My mom didn’t have a lot of friends when she came to Palestine. She also didn’t speak Arabic well. She speaks Russian and she had to learn Arabic in order to communicate with people, especially when my dad leaves for work and she stays alone at home.

My mom loves me and my sister Sabrina so much. She gives us everything we want and tries to make us feel happy and comfortable. She also spends most of her time at home with us. She used to work as a sports instructor at one of Nablus’ gyms, but not anymore. My mom said it was hard for her to take me with her all the time to the gym whenever she had a class to teach. I understand why. I’ve been there and I have seen how huge those machines are. I was scared to get close to them. But what can I do? I can’t leave her there alone; I miss her if she stays away from me for a short time, how about an hour?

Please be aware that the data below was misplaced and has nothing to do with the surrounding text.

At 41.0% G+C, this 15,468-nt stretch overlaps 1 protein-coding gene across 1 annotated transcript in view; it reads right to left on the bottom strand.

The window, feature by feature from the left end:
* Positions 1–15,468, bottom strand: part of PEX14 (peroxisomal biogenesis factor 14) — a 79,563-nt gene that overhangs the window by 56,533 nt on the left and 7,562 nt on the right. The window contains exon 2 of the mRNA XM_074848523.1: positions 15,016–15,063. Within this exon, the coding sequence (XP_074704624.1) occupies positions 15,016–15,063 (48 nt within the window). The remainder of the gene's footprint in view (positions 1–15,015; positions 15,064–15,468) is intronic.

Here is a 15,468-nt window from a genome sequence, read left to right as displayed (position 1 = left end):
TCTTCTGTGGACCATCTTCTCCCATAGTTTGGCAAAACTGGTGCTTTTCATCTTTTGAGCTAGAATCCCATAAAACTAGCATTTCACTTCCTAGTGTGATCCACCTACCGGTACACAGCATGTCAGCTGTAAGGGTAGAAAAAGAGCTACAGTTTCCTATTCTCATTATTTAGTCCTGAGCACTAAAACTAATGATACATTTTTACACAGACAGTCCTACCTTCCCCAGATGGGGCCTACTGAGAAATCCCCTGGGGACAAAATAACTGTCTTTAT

At TYO, I have fun - great fun. The teacher is nice and understanding and the classes are full of toys and great materials. There is even an imagination room! It’s full of beautiful costumes I can try out and pretend to be someone! There is also a sensory room where we can try different sounds and lights of different colors. I enjoy my time there, but I cry when my mom is not around. My mom stayed with me in class for 1 month. She volunteered in class like the other volunteers. I wouldn’t leave my mother even if she stayed in the same room and left her chair or grabbed something over the shelf. I would follow her and cry her name out loud and cry, “don’t leave me!” My mother was so stressed when she noticed how stressed I was, and how I would spend the whole day nervous thinking about her leaving me anytime during the day. My mom approached my teacher, Marah, and talked to her about my situation. She said I’m not used to being left alone with so many strangers and that I’m so attached to her. I need a longer time to adapt to the new situation and to the staff. My teacher and my mom agreed on letting my mother stay in class for longer periods. She volunteered to stay in class as a volunteer, not as a mother, in order to make the classroom environment smoother.